The cat is well and truly set among the pigeons as red-hot Blue Point bids to double up in Diamond Jubilee

Blue Point and James Doyle overpower Baattash in the closing stages of Tuesday's five-furlong King Stand Stakes. Will Doyle be just as delighted with the horse after the sx-furlong Diamond Jubilee on Saturday. Photo: Mark Cranham/focusonracing.com

A cosmopolitan field of top-class sprinters lines up for Saturday’s Diamond Jubilee Stakes, the last of four Breeders’ Cup ‘Win and You’re In’ Challenge contests at Royal Ascot’s five-day stand.

However, the shape of the race changed drastically when top-class sprinter Blue Point was surprisingly given the go-ahead to run in the £600,000 ($760,000) G1 – just four days after winning the G1 King’s Stand Stakes on Tuesday’s card.

Few European races feature such a global roll of honour as the six-furlong Diamond Jubilee, the winner of which will earn a guaranteed fees-paid spot in the Breeders’ Cup Turf Sprint at Santa Anita on November 2.

No horse has completed the Royal Ascot sprint double since Australian groundbreaker Choisir in 2003, but Blue Point’s trainer Charlie Appleby is keen to strike while the iron is hot after the Godolphin 5-year-old’s epic victory over Battaash in the five-furlong King’s Stand.

“We were delighted with Blue Point’s performance on Tuesday and he seems to bring his A-game to Ascot,” said Appleby. “He came out of the race well and, from what we have seen so far, the signs have been good.

“His well-being will continue to be monitored ahead of Saturday’s race, but we felt that he deserved the chance to win another Group 1 at Ascot.”

Since the turn of the century, horses trained in Britain, Ireland, Hong Kong and the U.S. – not forgetting another Aussie in the great Black Caviar – have claimed the Diamond Jubilee.

With James Doyle doing the steering again, Blue Point is favourite to strike once more in a race featuring horses from six nations across three continents, among them a familiar Royal Ascot name trained by another familiar Royal Ascot name in the shape of Bound For Nowhere, who represents Wesley Ward. He won the Diamond Jubilee in 2015 with Undrafted, who went on to finish fifth in the Breeders’ Cup Turf Sprint.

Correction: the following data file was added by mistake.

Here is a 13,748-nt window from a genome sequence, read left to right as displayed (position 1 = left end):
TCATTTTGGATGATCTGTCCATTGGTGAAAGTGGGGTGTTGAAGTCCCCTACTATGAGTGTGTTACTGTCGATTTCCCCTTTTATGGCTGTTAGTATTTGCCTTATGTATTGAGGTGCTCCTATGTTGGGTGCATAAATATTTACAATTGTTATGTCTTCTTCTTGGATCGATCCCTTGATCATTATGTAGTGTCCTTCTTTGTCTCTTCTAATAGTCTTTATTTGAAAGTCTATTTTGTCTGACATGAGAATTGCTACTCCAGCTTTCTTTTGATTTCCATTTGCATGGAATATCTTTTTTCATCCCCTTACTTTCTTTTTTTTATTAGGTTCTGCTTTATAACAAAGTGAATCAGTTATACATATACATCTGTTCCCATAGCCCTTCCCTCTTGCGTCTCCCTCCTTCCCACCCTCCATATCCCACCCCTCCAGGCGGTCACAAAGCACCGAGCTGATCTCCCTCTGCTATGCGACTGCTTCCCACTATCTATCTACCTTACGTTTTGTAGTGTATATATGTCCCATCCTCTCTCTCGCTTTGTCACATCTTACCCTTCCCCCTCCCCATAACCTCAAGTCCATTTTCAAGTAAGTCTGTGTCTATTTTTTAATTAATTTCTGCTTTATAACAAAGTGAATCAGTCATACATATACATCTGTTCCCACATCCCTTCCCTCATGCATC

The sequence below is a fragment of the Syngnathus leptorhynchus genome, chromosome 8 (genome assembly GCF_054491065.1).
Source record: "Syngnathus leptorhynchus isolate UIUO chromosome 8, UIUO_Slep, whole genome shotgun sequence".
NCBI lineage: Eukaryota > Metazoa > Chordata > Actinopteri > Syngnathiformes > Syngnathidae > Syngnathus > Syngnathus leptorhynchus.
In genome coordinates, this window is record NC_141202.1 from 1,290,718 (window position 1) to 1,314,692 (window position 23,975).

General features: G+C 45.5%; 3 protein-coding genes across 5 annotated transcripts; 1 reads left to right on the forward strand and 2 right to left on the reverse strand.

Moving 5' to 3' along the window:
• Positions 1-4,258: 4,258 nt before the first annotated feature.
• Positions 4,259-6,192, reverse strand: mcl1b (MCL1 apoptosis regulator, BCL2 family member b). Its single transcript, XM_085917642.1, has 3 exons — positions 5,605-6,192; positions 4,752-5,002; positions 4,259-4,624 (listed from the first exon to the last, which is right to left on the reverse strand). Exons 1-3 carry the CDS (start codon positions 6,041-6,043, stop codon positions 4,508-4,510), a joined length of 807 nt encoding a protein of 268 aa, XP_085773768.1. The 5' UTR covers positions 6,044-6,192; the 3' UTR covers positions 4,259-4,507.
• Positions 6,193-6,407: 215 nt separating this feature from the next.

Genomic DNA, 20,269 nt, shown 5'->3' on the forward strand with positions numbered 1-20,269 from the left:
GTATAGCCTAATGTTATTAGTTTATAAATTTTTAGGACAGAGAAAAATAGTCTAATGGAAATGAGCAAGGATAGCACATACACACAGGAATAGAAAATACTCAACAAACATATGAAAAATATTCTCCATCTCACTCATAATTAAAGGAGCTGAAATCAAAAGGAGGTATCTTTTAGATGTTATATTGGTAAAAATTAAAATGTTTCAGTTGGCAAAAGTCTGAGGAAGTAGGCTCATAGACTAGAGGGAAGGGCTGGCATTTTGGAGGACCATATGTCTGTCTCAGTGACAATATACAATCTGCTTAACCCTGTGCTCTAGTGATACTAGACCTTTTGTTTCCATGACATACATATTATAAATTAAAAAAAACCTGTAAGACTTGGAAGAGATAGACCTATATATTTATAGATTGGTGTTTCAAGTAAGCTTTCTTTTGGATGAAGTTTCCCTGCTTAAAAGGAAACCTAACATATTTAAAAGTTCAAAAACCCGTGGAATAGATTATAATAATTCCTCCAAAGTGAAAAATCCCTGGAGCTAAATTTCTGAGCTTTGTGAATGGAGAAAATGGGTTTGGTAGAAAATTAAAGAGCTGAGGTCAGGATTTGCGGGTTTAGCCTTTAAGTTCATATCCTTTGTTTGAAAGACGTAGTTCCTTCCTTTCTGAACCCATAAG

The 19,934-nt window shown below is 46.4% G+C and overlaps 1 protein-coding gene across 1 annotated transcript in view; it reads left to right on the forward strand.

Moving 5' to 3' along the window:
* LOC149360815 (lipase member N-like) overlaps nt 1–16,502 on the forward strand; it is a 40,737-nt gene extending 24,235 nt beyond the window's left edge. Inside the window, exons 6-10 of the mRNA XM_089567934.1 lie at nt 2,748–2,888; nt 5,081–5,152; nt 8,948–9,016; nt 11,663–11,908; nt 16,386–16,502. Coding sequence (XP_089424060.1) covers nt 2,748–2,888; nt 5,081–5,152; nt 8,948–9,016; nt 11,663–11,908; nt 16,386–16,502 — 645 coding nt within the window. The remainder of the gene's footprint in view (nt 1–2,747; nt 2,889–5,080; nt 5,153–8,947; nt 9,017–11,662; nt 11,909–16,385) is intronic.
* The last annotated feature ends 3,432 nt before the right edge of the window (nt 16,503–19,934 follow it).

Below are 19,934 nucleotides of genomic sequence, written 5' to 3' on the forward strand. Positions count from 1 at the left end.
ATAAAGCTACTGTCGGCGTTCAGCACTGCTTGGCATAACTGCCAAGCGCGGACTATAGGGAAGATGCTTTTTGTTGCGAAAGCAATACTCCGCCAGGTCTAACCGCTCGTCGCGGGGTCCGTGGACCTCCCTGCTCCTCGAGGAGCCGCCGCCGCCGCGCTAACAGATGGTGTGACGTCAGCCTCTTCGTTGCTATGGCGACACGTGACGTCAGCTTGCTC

Five-year-old Bound For Nowhere is making his third successive appearance, having made the frame with prominent efforts in both 2017 and 2018, when he was a close third behind Merchant Navy in this race. French-trained City Light, touched off 12 months ago, is also back for more.

Tyler Gaffalione, the rising star of the U.S. jockey ranks who won last month’s Preakness Stakes on War Of Will, rides Bound For Nowhere.

Of the other long-range visitors, Singapore sprint star Lim’s Cruiser will be ridden by the region’s champion jockey, Vlad Duric, while New Zealand’s Enzo’s Lad is scheduled to reappear after coming ninth in the King’s Stand on Tuesday’s card. 

Le Brivido, fifth over a mile in Tuesday’s Queen Anne, also reappears swiftly for Aidan O’Brien and Ryan Moore; he won the Jersey Stakes over seven furlongs two years ago for former trainer Andre Fabre.

For all the overseas interest, however, the ante-post betting has been headed by James Tate-trained Invincible Army, a son of leading sprint sire Invincible Spirit, who is looking to complete a hat-trick after a decisive victory in the G2 Duke of York Stakes. PJ McDonald rides.

Given all the rain at Ascot this week, it may be worth noting that 2017 winner The Tin Man and Sands Of Mali have G1-winning form in testing conditions, the latter winning over course-and-distance on soft in October.

Last year was the first time the Diamond Jubilee had been included in the Breeders’ Cup Challenge, part of the benefits of which include a $40,000 travel allowance for all starters based outside North America to compete in the two-day event at Santa Anita on November 1-2.

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